Archive for July 1, 2009

The Embrace of Stalinism

This paper was read at a conference on the History of Stalinism in Moscow on 5 December 2008, I have broken it down into three parts, I thought it was fitting after sharing for the past month stories from my Kazakh students’ grandparents.

The Embrace of Stalinism

Arseny Roginsky, 16 – 12 – 2008

Why is Russia romanticising the memory of Stalinism, enquires Memorial’s founder Arseny Roginsky, when its defining feature was the use of terror?

The memory of Stalinism in contemporary Russia raises problems which are painful and sensitive. There is a vast amount of pro-Stalinist literature on the bookstalls: fiction, journalism and pseudo-history. In sociological surveys Stalin invariably features among the first three “most prominent figures of all times”. In the new school history textbooks, Stalinist policy is interpreted in a spirit of justification.

There are also hundreds of crucial volumes of documents, scholarly articles and monographs on Stalinism. The achievements of these historians and archivists is unquestionable. But if they do have any influence on the mass consciousness, it is too weak. The means of disseminating the information have not been there, and nor in recent years has the political will. However, the deepest problem lies in the current state of our national historical memory of Stalinism.

I should explain what I mean here by historical memory, and Stalinism. Historical memory is the retrospective aspect of collective consciousness. It informs our collective identity through our selection of the past we find significant. The past, real or imaginary, is the material with which it works: it sorts through the facts and systemizes them,  selecting those which it is prepared to present as belonging to the genealogy of its identity.

Stalinism is a system of state rule, the totality of specific political practices of the Stalinist leadership. Throughout the duration of this system, a number of characteristic features were preserved. But its generic feature (which arose from the very beginning of Bolshevist rule and did not disappear with Stalin’s death) is terror as a universal instrument for solving any political and social tasks. It was state violence and terror that made possible the centralization of rule, the severing of regional ties, high vertical mobility; the harsh introduction of an ideology which could be easily modified, a large army of subjects of slave labor, and many other things.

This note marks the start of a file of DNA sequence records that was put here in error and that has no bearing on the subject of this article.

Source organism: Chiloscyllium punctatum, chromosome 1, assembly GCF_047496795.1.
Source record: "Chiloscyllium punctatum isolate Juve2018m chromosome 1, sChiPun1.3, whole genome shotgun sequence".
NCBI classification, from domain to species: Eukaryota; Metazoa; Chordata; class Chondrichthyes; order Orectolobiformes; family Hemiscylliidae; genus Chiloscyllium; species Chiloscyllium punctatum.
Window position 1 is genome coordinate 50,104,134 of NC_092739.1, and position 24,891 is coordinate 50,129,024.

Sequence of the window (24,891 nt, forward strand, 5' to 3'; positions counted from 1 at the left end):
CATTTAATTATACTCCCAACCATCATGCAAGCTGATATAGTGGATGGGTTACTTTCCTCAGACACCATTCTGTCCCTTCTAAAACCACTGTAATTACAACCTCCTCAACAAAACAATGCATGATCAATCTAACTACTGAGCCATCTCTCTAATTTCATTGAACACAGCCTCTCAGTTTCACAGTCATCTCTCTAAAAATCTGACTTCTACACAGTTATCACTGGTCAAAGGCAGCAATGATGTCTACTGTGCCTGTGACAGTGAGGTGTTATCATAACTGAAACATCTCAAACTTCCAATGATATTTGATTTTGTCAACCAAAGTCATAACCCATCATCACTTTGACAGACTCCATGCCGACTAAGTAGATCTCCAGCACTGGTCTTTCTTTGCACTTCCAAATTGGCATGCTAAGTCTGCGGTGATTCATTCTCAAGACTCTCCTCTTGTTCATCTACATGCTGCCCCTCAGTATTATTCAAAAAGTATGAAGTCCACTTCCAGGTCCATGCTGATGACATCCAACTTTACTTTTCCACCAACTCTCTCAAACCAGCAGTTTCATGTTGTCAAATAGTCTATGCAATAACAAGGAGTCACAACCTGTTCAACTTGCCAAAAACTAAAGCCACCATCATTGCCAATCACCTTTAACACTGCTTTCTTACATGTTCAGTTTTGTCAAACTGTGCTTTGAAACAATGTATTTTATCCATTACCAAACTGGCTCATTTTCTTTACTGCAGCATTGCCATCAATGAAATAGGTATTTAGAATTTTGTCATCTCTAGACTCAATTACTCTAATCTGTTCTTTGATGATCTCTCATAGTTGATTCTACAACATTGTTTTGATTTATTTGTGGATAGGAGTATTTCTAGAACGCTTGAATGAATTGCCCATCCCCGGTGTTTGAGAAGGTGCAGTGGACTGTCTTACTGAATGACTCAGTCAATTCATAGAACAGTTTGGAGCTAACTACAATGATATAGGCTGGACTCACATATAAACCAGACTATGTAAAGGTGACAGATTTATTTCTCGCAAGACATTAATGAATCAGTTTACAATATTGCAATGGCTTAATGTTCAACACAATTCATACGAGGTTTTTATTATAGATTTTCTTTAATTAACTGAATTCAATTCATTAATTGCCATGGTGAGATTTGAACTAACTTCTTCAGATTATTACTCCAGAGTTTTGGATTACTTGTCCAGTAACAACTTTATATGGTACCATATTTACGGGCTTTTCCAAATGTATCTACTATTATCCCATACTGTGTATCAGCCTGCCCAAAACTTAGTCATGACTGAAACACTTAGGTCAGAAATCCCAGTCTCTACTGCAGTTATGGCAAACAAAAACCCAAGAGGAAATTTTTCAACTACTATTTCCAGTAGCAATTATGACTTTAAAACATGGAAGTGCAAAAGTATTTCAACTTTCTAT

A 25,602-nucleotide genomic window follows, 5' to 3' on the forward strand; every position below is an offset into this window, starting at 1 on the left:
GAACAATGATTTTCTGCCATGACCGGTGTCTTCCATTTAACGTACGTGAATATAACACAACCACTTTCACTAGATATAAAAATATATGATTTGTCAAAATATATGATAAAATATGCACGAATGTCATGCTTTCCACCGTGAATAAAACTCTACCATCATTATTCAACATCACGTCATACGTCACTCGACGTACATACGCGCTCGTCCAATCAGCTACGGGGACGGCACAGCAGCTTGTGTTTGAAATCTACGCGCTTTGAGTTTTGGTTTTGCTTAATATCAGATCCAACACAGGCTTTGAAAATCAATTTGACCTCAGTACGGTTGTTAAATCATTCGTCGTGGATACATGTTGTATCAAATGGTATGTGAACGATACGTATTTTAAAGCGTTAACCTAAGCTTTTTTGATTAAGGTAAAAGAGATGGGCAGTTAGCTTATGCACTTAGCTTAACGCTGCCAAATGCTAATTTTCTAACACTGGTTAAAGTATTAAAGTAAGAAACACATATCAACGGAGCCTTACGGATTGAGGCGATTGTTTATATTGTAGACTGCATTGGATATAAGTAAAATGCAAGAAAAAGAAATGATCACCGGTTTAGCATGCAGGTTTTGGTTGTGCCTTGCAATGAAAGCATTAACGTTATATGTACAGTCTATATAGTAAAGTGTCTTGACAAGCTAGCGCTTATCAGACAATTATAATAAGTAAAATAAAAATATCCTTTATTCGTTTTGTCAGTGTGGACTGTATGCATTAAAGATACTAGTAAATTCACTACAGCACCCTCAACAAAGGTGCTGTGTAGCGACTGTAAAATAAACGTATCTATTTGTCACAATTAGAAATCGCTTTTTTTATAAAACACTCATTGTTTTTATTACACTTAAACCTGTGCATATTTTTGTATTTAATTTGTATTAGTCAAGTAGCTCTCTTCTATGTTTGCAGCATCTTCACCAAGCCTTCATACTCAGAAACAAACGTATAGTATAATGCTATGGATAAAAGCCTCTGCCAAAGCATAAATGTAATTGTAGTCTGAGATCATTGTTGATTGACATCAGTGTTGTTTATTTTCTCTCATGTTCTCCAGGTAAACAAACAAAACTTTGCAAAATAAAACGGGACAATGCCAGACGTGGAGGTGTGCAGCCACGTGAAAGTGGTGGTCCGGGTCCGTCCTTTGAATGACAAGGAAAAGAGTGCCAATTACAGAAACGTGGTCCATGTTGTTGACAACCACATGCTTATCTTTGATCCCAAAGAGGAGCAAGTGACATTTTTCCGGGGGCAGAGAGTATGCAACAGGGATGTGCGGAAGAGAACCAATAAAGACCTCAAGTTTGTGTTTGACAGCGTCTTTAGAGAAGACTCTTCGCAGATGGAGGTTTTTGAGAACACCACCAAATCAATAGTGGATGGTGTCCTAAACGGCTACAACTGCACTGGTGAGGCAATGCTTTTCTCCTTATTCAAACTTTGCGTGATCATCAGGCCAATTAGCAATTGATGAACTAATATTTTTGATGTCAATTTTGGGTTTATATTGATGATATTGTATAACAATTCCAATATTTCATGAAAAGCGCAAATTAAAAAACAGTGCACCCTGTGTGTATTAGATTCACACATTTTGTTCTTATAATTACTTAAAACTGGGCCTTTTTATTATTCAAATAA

Thus, the memory of Stalinism is primarily the memory of state terror as the defining feature of the age. It is also what links it in so many respects with today.

Victims, not crimes

Is that really what the memory of Stalinism means in today’s Russia? I’d like to say a few words about the key features of this memory today. Firstly, the memory of Stalinism in Russia is almost always the memory of victims. Victims, not crimes. As the memory of crimes it does not register, as there is no consensus on this.

To a great extent this is because popular consciousness has nothing to hold onto from a legal point of view. The state has produced no legal document which recognizes state terror as a crime. The two lines in the preamble to the 1991 law on the rehabilitation of victims is clearly insufficient. There are no legal decisions that inspire any confidence – and there have not been any trials against participants of the Stalinist terror in the new Russia, not a single one.

There are other reasons too.

We killed our own people

When popular consciousness has to come to terms with historical tragedies, it does so by assigning roles of Good and Evil. People identify themselves with one of the roles. It is easier to identify oneself with Good, i.e. with an innocent victim, or better still with a heroic battle against Evil.

Incidentally, this is why our Eastern European neighbors, from Ukraine to Poland and the Baltic States have no serious problems with coming to terms with the Soviet period of history, while in Russia, people identify themselves with victims or fighters, or with both at the same time. Whether or not this has anything to do with history is quite another matter – we’re talking about memory, not knowledge.

It is even possible to identify oneself with Evil, as the Germans did (not without help from the outside), in order to distance oneself from this evil: “Yes, unfortunately we did that, but we’re not like than anymore and we’ll never be like that again”.

But what can we do, living in Russia?

In the Soviet terror, it is very difficult to distinguish the executioners from the victims. For example, secretaries of regional committee in August 1937 all wrote death sentences by the bundle, but by November 1938 half of them had already been shot themselves.

In national, and particularly regional memory, the “executioners” – for example, the regional committee secretaries of 1937 – are not unambiguously evil: yes, they signed execution warrants, but they also organized the construction of kindergartens and hospitals, and went to workers’ cafeterias personally to test the food, while their subsequent fate is worthy of sympathy.

And one more thing: unlike the Nazis, who mainly killed “foreigners”: Poles, Russians, and German Jews (who were not quite their “own” people), we mainly killed our own people, and our consciousness refuses to accept this fact.

In remembering the terror, we are incapable of assigning the main roles, incapable of putting the pronouns “we” and “they” in their places. This inability to assign evil is the main thing that prevents us from being able to embrace the memory of the terror properly. This makes it far more traumatic. It is one of the main reasons why we push it to the edge of our historical memory.

(To be continued)

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